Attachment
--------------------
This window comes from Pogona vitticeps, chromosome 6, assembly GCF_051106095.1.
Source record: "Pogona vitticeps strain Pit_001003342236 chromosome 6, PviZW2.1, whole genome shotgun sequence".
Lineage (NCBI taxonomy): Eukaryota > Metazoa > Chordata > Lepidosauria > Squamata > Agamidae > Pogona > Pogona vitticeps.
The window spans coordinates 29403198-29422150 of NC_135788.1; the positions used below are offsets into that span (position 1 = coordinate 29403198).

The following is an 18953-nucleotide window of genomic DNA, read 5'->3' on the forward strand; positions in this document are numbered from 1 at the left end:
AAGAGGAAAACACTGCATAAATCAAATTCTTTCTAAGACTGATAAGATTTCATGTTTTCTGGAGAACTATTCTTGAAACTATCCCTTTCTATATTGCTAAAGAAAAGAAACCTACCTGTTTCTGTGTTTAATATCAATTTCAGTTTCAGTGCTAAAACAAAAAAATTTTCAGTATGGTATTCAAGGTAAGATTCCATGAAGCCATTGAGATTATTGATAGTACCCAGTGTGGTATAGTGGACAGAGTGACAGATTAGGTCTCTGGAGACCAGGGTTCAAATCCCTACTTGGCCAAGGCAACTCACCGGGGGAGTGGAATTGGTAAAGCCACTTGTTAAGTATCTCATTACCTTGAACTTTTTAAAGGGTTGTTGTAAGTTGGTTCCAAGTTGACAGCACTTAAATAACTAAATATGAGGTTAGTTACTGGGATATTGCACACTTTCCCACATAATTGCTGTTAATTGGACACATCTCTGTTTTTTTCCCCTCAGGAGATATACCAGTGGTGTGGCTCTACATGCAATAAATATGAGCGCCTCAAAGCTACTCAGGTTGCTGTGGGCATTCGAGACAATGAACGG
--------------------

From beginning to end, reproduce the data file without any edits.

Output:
This window comes from Pogona vitticeps, chromosome 6, assembly GCF_051106095.1.
Source record: "Pogona vitticeps strain Pit_001003342236 chromosome 6, PviZW2.1, whole genome shotgun sequence".
Lineage (NCBI taxonomy): Eukaryota > Metazoa > Chordata > Lepidosauria > Squamata > Agamidae > Pogona > Pogona vitticeps.
The window spans coordinates 29403198-29422150 of NC_135788.1; the positions used below are offsets into that span (position 1 = coordinate 29403198).

The following is an 18953-nucleotide window of genomic DNA, read 5'->3' on the forward strand; positions in this document are numbered from 1 at the left end:
AAGAGGAAAACACTGCATAAATCAAATTCTTTCTAAGACTGATAAGATTTCATGTTTTCTGGAGAACTATTCTTGAAACTATCCCTTTCTATATTGCTAAAGAAAAGAAACCTACCTGTTTCTGTGTTTAATATCAATTTCAGTTTCAGTGCTAAAACAAAAAAATTTTCAGTATGGTATTCAAGGTAAGATTCCATGAAGCCATTGAGATTATTGATAGTACCCAGTGTGGTATAGTGGACAGAGTGACAGATTAGGTCTCTGGAGACCAGGGTTCAAATCCCTACTTGGCCAAGGCAACTCACCGGGGGAGTGGAATTGGTAAAGCCACTTGTTAAGTATCTCATTACCTTGAACTTTTTAAAGGGTTGTTGTAAGTTGGTTCCAAGTTGACAGCACTTAAATAACTAAATATGAGGTTAGTTACTGGGATATTGCACACTTTCCCACATAATTGCTGTTAATTGGACACATCTCTGTTTTTTTCCCCTCAGGAGATATACCAGTGGTGTGGCTCTACATGCAATAAATATGAGCGCCTCAAAGCTACTCAGGTTGCTGTGGGCATTCGAGACAATGAACGG